Zespri and its growers could stand to gain $26 million on the first day of a revised TPP agreement as early as the end of next year.
Two of New Zealand's high-level trade negotiators visited Tauranga this week to offer exporters a presentation on the new Comprehensive and Progressive Agreement for Trans-Pacific Partnership (CPTTP).
This includes reaping huge monetary savings as a result of the Government having levelled competition for international trade.
Ministry of Foreign Affairs and Trade deputy secretary, trade and economic group, Vangelis Vitalis addressed an eager crowd of about 50 at the Smart Business Centre in Chapel St. He was joined by lead negotiator Martin Harvey.
The revised agreement was made after the United States pulled out from the original, Vitalis said.
The new agreement has since removed 20 elements which had been of benefit to the United States and instead introduced new benefits, such as a 0 per cent tariff rate for the 11 remaining countries including New Zealand.
Currently, New Zealand kiwifruit exporters pay a 6.4 per cent tariff in Japan compared with Chile, which pays nothing.
"So if you're bidding for a contract with a supermarket, it is going to be that much harder to negotiate because you are going to have to cover that $6.40 per $100," Vitalis said.
"This will level the playing field."
Vitalis said Zespri had already worked out it would reap at least $26m in tariff savings on the first day of the agreement from Japan alone.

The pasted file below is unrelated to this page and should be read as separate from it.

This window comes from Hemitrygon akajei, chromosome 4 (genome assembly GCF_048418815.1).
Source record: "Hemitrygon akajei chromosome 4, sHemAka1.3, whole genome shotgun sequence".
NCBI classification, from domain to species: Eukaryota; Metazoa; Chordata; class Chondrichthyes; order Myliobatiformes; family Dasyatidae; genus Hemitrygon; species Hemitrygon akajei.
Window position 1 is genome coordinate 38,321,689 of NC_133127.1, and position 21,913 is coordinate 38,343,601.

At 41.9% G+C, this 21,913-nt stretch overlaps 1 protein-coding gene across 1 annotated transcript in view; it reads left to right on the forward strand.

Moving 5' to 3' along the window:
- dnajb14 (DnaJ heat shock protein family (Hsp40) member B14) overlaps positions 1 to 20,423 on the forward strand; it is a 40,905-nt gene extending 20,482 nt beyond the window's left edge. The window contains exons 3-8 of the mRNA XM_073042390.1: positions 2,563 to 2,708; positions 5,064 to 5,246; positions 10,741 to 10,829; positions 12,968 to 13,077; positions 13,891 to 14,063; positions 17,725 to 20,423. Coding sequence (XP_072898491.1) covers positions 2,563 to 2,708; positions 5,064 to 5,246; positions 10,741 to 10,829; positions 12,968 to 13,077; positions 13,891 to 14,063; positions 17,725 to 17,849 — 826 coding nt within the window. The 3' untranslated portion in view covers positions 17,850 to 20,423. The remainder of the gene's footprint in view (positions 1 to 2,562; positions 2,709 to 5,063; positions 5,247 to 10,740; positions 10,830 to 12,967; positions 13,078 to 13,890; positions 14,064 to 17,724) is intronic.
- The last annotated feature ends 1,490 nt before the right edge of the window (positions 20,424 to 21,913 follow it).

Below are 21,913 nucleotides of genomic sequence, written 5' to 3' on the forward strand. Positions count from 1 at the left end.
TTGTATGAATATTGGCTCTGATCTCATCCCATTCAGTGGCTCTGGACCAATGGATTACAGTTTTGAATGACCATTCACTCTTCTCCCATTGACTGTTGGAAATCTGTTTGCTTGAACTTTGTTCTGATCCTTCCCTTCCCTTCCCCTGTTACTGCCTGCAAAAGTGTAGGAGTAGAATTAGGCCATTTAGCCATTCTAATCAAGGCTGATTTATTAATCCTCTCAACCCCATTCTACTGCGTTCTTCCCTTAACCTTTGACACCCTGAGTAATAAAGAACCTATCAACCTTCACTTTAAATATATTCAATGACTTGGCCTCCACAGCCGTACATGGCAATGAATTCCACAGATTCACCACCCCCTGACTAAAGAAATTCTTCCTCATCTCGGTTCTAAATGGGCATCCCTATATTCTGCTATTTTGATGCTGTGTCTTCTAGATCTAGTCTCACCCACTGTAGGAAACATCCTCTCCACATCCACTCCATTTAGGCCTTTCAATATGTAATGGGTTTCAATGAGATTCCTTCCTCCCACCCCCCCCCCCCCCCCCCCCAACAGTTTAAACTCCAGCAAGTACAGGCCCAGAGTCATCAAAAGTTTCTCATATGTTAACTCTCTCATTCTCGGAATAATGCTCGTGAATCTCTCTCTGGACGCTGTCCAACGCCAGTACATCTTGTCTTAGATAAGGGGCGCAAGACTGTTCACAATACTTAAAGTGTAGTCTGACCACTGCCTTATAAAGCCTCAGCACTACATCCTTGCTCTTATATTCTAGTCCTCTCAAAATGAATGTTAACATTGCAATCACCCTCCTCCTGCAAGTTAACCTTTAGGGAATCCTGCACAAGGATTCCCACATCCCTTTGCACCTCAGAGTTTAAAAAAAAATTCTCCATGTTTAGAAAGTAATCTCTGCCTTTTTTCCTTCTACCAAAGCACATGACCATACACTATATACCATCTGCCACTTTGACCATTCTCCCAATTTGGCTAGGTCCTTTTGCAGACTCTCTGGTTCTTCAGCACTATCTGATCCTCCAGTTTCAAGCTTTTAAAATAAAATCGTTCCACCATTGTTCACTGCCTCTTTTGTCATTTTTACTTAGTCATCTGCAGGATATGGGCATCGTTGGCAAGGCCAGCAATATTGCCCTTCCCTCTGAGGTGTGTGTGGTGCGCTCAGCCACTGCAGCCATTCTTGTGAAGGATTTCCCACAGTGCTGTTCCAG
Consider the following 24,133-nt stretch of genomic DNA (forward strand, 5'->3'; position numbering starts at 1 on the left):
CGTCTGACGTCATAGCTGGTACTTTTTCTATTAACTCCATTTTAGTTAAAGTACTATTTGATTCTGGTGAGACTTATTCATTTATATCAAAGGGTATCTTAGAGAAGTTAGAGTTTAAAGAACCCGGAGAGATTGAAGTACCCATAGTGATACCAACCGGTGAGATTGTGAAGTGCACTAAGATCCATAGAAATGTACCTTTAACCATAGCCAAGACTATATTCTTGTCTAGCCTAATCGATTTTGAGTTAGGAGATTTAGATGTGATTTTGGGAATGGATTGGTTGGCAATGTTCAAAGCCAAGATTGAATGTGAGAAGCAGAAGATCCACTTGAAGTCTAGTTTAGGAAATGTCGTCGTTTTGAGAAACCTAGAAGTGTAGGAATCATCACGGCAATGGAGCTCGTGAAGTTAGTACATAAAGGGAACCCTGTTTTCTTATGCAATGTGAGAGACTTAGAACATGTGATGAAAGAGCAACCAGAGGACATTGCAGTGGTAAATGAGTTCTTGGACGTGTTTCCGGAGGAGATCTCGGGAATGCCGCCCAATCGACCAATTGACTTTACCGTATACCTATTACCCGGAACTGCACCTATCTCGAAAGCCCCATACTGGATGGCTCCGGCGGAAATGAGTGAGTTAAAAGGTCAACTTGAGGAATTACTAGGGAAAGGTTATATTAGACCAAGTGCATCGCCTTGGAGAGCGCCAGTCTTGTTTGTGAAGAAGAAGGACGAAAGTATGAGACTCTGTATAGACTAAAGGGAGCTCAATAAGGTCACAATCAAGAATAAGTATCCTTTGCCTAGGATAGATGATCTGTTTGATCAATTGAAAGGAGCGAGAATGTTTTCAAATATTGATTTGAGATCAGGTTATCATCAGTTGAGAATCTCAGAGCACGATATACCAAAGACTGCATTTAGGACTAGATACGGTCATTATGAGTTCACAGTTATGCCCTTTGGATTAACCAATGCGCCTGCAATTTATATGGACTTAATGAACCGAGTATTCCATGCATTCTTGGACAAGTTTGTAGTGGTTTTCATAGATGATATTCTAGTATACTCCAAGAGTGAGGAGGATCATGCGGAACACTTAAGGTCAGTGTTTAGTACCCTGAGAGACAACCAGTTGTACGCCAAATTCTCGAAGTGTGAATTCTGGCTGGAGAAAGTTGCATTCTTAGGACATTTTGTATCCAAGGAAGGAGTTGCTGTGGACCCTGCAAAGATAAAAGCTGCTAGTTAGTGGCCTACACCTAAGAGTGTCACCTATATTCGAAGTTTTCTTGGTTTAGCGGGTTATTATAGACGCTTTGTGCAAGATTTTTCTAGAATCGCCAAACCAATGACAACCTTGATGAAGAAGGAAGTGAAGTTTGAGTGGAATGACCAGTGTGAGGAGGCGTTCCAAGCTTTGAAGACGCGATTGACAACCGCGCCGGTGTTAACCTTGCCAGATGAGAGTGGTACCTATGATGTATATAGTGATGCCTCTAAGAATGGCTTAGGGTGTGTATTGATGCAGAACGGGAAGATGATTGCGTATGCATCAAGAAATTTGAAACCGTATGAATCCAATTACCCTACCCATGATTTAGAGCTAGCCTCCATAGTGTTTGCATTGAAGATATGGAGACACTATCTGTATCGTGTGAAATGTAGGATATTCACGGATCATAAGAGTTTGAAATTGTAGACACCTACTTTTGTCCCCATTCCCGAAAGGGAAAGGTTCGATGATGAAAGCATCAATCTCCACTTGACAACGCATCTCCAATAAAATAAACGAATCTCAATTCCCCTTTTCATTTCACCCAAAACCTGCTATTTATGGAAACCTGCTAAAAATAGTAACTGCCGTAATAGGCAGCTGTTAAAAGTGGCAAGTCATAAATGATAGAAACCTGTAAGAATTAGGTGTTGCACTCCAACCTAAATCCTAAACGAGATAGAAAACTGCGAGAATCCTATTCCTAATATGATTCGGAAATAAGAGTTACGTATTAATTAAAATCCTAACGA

The eventual removal of tariffs, which could take up to 20 years, among the countries was something "very hard fought for" and would also help other exporters such as beef and wine businesses, Vitalis said.
However, not everyone was happy.
A man stormed out of the presentation shouting expletives after learning New Zealand remains open to being sued by another country under the agreement.
Vitalis said the clause was not great, but it was successful. They had narrowed the scope to potential lawsuits to such an extent; it would be extremely unlikely an attempt would be successful.
Zespri chief executive Dan Mathieson said the agreement was an excellent result for the industry, which was on track to more than double global sales to $4.5 billion by 2025.
"Exports are key to New Zealand's economic prosperity, and agreements like this are vital to securing our ongoing access and competitiveness around the world," he said.
"The kiwifruit industry accounts for around 18,000 fulltime and seasonal jobs, and a recent report from the University of Waikato forecasts an additional 29,000 new jobs in our industry by 2030 in New Zealand – these trade agreements underpin job growth in rural New Zealand."
Who is involved in the CPTPP?
New Zealand is joined by Australia, Singapore, Malaysia, Vietnam, Japan, Brunei, Canada, Mexica, Peru and Chile.
When could the CPTPP take effect?
As early as next year but more likely to be some time after that. The agreement first needs to be ratified before putting it in front of a select committee in Parliament.
Five key objectives that have guided negotiations
Generate a better standard of living for all New Zealanders by helping businesses succeed internationally and grow jobs and opportunities locally.
Safeguard the Government's right to regulate and decide what is best for New Zealand and our people.
Ensure that tangible benefits are delivered for Māori and that the Crown's obligations under the Treaty of Waitangi are in no way compromised.
Raise labour and environmental standards in the region and reduce the impact of unfair practices.
Create a set of uniform rules that provides certainty for businesses of all sizes – big and small – who export to CPTPP economies.